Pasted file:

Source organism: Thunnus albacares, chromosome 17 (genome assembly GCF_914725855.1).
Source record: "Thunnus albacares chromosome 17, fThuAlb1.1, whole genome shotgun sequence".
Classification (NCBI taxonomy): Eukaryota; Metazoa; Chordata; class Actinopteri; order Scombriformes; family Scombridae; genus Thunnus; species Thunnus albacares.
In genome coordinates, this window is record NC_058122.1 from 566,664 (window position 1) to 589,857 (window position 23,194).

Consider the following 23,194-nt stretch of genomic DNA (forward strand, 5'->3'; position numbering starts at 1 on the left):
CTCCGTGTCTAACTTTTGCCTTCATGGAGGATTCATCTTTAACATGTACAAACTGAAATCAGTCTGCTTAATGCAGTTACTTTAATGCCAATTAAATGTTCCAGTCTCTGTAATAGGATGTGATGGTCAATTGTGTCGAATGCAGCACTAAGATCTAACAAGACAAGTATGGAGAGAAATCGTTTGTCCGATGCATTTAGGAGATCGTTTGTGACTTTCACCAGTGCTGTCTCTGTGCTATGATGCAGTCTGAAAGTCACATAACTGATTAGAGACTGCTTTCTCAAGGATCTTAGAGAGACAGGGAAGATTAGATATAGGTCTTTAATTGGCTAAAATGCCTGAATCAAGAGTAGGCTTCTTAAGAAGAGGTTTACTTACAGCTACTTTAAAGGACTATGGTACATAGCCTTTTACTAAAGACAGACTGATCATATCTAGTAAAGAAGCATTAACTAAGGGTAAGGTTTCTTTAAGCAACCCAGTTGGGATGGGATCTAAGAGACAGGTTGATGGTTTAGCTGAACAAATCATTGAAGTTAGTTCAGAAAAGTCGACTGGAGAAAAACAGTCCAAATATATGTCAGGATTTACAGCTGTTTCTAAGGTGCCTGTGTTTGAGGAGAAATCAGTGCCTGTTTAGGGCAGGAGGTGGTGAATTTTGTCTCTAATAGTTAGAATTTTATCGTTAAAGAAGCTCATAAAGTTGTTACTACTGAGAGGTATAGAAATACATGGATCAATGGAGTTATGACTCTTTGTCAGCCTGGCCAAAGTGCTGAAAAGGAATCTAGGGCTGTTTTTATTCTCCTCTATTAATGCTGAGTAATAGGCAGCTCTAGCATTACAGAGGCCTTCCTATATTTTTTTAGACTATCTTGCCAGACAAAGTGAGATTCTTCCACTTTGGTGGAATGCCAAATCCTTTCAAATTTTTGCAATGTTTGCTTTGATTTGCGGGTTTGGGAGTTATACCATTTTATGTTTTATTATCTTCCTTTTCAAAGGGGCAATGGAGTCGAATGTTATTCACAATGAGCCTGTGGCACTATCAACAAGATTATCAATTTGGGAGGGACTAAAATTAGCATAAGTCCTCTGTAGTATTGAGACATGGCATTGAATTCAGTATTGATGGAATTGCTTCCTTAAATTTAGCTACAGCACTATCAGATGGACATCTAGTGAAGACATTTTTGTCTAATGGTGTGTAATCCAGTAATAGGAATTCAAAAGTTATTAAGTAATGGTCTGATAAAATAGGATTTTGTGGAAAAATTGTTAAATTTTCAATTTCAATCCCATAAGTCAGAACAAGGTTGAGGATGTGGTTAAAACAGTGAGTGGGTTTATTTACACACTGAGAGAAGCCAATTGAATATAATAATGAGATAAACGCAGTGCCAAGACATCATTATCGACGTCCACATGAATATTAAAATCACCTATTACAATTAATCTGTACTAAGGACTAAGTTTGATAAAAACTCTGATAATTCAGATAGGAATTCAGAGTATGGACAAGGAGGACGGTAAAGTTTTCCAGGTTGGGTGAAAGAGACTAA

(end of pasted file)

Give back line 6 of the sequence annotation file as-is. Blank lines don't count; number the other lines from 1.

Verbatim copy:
CTCCGTGTCTAACTTTTGCCTTCATGGAGGATTCATCTTTAACATGTACAAACTGAAATCAGTCTGCTTAATGCAGTTACTTTAATGCCAATTAAATGTTCCAGTCTCTGTAATAGGATGTGATGGTCAATTGTGTCGAATGCAGCACTAAGATCTAACAAGACAAGTATGGAGAGAAATCGTTTGTCCGATGCATTTAGGAGATCGTTTGTGACTTTCACCAGTGCTGTCTCTGTGCTATGATGCAGTCTGAAAGTCACATAACTGATTAGAGACTGCTTTCTCAAGGATCTTAGAGAGACAGGGAAGATTAGATATAGGTCTTTAATTGGCTAAAATGCCTGAATCAAGAGTAGGCTTCTTAAGAAGAGGTTTACTTACAGCTACTTTAAAGGACTATGGTACATAGCCTTTTACTAAAGACAGACTGATCATATCTAGTAAAGAAGCATTAACTAAGGGTAAGGTTTCTTTAAGCAACCCAGTTGGGATGGGATCTAAGAGACAGGTTGATGGTTTAGCTGAACAAATCATTGAAGTTAGTTCAGAAAAGTCGACTGGAGAAAAACAGTCCAAATATATGTCAGGATTTACAGCTGTTTCTAAGGTGCCTGTGTTTGAGGAGAAATCAGTGCCTGTTTAGGGCAGGAGGTGGTGAATTTTGTCTCTAATAGTTAGAATTTTATCGTTAAAGAAGCTCATAAAGTTGTTACTACTGAGAGGTATAGAAATACATGGATCAATGGAGTTATGACTCTTTGTCAGCCTGGCCAAAGTGCTGAAAAGGAATCTAGGGCTGTTTTTATTCTCCTCTATTAATGCTGAGTAATAGGCAGCTCTAGCATTACAGAGGCCTTCCTATATTTTTTTAGACTATCTTGCCAGACAAAGTGAGATTCTTCCACTTTGGTGGAATGCCAAATCCTTTCAAATTTTTGCAATGTTTGCTTTGATTTGCGGGTTTGGGAGTTATACCATTTTATGTTTTATTATCTTCCTTTTCAAAGGGGCAATGGAGTCGAATGTTATTCACAATGAGCCTGTGGCACTATCAACAAGATTATCAATTTGGGAGGGACTAAAATTAGCATAAGTCCTCTGTAGTATTGAGACATGGCATTGAATTCAGTATTGATGGAATTGCTTCCTTAAATTTAGCTACAGCACTATCAGATGGACATCTAGTGAAGACATTTTTGTCTAATGGTGTGTAATCCAGTAATAGGAATTCAAAAGTTATTAAGTAATGGTCTGATAAAATAGGATTTTGTGGAAAAATTGTTAAATTTTCAATTTCAATCCCATAAGTCAGAACAAGGTTGAGGATGTGGTTAAAACAGTGAGTGGGTTTATTTACACACTGAGAGAAGCCAATTGAATATAATAATGAGATAAACGCAGTGCCAAGACATCATTATCGACGTCCACATGAATATTAAAATCACCTATTACAATTAATCTGTACTAAGGACTAAGTTTGATAAAAACTCTGATAATTCAGATAGGAATTCAGAGTATGGACAAGGAGGACGGTAAAGTTTTCCAGGTTGGGTGAAAGAGACTAA